The 2020s are set to be a decisive economic decade for the UK
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The 2020s will determine whether we have a chance of averting irreversible damage to the climate. But, for the UK, this comes together with other big challenges. Its response will also determine what happens to the wellbeing of its people. Dominic Cummings’ brutal testimony this week suggests that its leadership’s ability to deliver is very much in doubt.
The Resolution Foundation and Centre for Economic Performance of the London School of Economics have, to their credit, just launched an important inquiry into The UK’s decisive decade. It is decisive, because the country must grapple with recovery from Covid-19, the aftermath of Brexit, an ongoing technological revolution and the transition to net-zero emissions of greenhouse gases. Moreover, it does so from a base of stagnant productivity, high inequality, rapid ageing and high debt.
Only a frivolous person would assume that this is sure to work out. Remember: in 1987, Italians celebrated il sorpasso, the year when their nominal incomes per head surpassed those of the UK. But today, after two decades of stagnant real incomes, Italy is well behind. Its gap with Germany has become bigger still. Yet over the past decade, UK productivity has also stagnated. If that is not reversed, a declining UK will lose not just prestige, but the ability to give rising living standards to its people.
The report spells out in sobering detail the challenges and the legacy. On the aftermath from Covid-19, for example, there has probably been a permanent shock to high-street retail, a particularly important source of jobs for women. On Brexit, the impact on trade with EU countries is already visible, with little chance that trade with the rest of the world will soon (if ever) offset these losses. On technology, we must assume large and continuing shifts in the structure of employment and competitive pressures, with many firms disappearing. On the transition to net zero, the country must make huge investments well before any gains from lower operating costs become apparent.
Then there is the dire legacy. The low rate of growth of productivity reflects, among other things, weak investment and the slow adoption of new technology. The report notes that, “In 2017, the UK had only 71 robots installed per 10,000 manufacturing employees, compared to 309 in Germany and 631 in Korea.” Mainly as a result of slow productivity growth, the growth in real household incomes fell from 22 per cent in the 2000s to only 9 per cent in the 2010s. Again, inequality soared in the 1980s and never reversed. As a result, “The UK Gini coefficient [a measure of inequality] is higher than in all countries in the EU, except Bulgaria, and the second highest in the G7”. The UK also has exceptionally big regional inequalities in productivity, which leaves the rather less unequal regional distribution of household incomes dependent on transfers from London, whose most competitive industry, services, has been gleefully sacrificed on the altar of Brexit.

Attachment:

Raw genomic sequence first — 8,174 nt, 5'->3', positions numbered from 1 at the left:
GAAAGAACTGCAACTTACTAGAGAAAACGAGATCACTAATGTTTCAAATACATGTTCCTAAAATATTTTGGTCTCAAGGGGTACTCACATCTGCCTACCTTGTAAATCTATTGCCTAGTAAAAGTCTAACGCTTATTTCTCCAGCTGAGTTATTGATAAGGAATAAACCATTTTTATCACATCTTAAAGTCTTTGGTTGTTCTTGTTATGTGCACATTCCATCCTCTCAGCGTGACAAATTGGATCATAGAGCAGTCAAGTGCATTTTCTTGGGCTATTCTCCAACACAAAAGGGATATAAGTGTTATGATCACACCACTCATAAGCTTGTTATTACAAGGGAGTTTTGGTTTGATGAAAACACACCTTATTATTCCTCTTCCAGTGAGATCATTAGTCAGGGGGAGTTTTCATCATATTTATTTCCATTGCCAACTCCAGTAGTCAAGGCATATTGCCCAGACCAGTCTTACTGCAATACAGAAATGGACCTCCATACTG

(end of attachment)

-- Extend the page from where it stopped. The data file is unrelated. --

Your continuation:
In view of all this, the facile boosterism of the prime minister is a luxury the country simply cannot afford. What is needed instead is the “ruthless truth telling” recommended by Keynes to the then nascent IMF. As the report indicates, the UK has some important assets, notably its language, first-rate universities, a strong science base and largely non-corrupt politics. The government has also already laid down a “plan for growth” that has some welcome elements, including somewhat higher public investment, a plan for life-long learning, a focus on innovation and science and some targets for decarbonisation.
Yet there is no recognition of the costs of Brexit or of the obstacles to spreading prosperity more broadly. There is no certainty that the needed money will be spent on skills. There are big holes, too, in the plan for decarbonisation. Possibly most important, instead of ideas on how to raise private investment the chancellor intends, after a brief period of generous allowances for investment, to raise corporation tax substantially. This will reduce already low investment. Yes, we will get “freeports”. But these will prove a zero-sum gimmick.
When we look back at Covid-19, we see one blunder after another, partially redeemed by a flash of inspiration: the vaccination programme. But one inspiration will not secure the development of an economy in such challenging circumstances. That takes far-sighted policymaking and resource mobilisation by a competent political and administrative machine in a supportive relationship with a dynamic private sector. It takes policy, not gestures, and respect for reality, not slogans. Is this feasible in the UK? Perhaps. Is it likely? No.
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